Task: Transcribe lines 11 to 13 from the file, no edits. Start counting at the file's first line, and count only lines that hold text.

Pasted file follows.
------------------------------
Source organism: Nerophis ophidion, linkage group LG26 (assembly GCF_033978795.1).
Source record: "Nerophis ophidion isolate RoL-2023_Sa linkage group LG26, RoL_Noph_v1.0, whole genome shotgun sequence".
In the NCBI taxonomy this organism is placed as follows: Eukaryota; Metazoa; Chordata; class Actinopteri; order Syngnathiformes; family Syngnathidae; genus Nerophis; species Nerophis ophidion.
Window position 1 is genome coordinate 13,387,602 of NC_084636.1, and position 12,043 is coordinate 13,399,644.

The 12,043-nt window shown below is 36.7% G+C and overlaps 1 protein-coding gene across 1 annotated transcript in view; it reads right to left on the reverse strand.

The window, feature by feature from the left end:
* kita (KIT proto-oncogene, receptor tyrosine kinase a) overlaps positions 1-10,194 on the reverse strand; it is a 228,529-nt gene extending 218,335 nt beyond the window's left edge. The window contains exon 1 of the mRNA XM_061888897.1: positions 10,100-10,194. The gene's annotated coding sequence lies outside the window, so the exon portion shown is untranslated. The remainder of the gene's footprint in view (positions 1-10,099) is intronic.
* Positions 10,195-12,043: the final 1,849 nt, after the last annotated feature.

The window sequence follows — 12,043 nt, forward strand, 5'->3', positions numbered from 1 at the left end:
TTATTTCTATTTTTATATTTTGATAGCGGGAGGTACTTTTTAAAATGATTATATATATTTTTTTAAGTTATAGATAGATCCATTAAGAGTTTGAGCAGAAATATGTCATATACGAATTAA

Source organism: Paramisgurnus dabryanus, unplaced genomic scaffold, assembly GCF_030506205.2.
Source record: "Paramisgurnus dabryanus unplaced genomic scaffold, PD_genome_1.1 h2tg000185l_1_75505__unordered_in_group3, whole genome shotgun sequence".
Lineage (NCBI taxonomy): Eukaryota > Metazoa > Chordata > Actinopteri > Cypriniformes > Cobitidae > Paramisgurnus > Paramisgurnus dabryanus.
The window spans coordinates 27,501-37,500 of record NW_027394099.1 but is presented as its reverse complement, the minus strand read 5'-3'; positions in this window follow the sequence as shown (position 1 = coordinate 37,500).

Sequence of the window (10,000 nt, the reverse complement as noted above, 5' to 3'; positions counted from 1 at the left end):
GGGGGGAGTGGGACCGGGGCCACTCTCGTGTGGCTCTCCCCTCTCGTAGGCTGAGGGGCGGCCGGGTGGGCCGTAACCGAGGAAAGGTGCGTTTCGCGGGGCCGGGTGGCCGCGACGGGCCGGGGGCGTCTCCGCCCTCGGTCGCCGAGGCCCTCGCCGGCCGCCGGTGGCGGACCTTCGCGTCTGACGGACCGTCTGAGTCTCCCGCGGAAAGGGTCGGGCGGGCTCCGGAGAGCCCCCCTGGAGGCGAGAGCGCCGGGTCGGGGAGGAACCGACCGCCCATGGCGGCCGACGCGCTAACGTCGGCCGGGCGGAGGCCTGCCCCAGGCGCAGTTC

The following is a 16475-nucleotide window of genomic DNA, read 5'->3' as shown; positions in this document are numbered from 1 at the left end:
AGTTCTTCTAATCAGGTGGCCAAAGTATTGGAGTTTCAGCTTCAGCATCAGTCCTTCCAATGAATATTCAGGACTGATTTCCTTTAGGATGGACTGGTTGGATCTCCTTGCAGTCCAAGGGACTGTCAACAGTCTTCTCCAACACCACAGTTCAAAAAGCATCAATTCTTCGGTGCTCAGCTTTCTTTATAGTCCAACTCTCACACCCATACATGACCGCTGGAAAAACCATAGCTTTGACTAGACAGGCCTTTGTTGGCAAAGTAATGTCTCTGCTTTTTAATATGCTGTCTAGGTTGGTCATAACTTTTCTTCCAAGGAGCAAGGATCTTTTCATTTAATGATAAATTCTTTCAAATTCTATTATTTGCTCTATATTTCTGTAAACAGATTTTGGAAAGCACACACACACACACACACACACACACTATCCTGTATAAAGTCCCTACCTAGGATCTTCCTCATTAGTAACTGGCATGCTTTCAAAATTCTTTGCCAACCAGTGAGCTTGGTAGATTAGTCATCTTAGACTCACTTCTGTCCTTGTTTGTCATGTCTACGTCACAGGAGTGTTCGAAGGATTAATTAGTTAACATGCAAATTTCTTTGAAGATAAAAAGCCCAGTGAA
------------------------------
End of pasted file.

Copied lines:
Source organism: Paramisgurnus dabryanus, unplaced genomic scaffold, assembly GCF_030506205.2.
Source record: "Paramisgurnus dabryanus unplaced genomic scaffold, PD_genome_1.1 h2tg000185l_1_75505__unordered_in_group3, whole genome shotgun sequence".
Lineage (NCBI taxonomy): Eukaryota > Metazoa > Chordata > Actinopteri > Cypriniformes > Cobitidae > Paramisgurnus > Paramisgurnus dabryanus.